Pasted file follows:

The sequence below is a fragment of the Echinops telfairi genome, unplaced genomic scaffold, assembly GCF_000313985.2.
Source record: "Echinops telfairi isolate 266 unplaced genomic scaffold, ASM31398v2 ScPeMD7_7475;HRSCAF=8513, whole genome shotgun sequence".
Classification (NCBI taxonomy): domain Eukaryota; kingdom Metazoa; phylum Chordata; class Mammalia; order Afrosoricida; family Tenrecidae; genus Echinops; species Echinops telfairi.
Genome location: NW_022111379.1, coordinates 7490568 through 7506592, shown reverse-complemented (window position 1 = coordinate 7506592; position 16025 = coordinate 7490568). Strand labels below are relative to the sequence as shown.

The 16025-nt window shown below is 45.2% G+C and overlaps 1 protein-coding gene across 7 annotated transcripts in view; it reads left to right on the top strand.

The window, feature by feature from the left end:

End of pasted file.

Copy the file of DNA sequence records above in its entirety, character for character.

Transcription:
The sequence below is a fragment of the Echinops telfairi genome, unplaced genomic scaffold, assembly GCF_000313985.2.
Source record: "Echinops telfairi isolate 266 unplaced genomic scaffold, ASM31398v2 ScPeMD7_7475;HRSCAF=8513, whole genome shotgun sequence".
Classification (NCBI taxonomy): domain Eukaryota; kingdom Metazoa; phylum Chordata; class Mammalia; order Afrosoricida; family Tenrecidae; genus Echinops; species Echinops telfairi.
Genome location: NW_022111379.1, coordinates 7490568 through 7506592, shown reverse-complemented (window position 1 = coordinate 7506592; position 16025 = coordinate 7490568). Strand labels below are relative to the sequence as shown.

The 16025-nt window shown below is 45.2% G+C and overlaps 1 protein-coding gene across 7 annotated transcripts in view; it reads left to right on the top strand.

The window, feature by feature from the left end: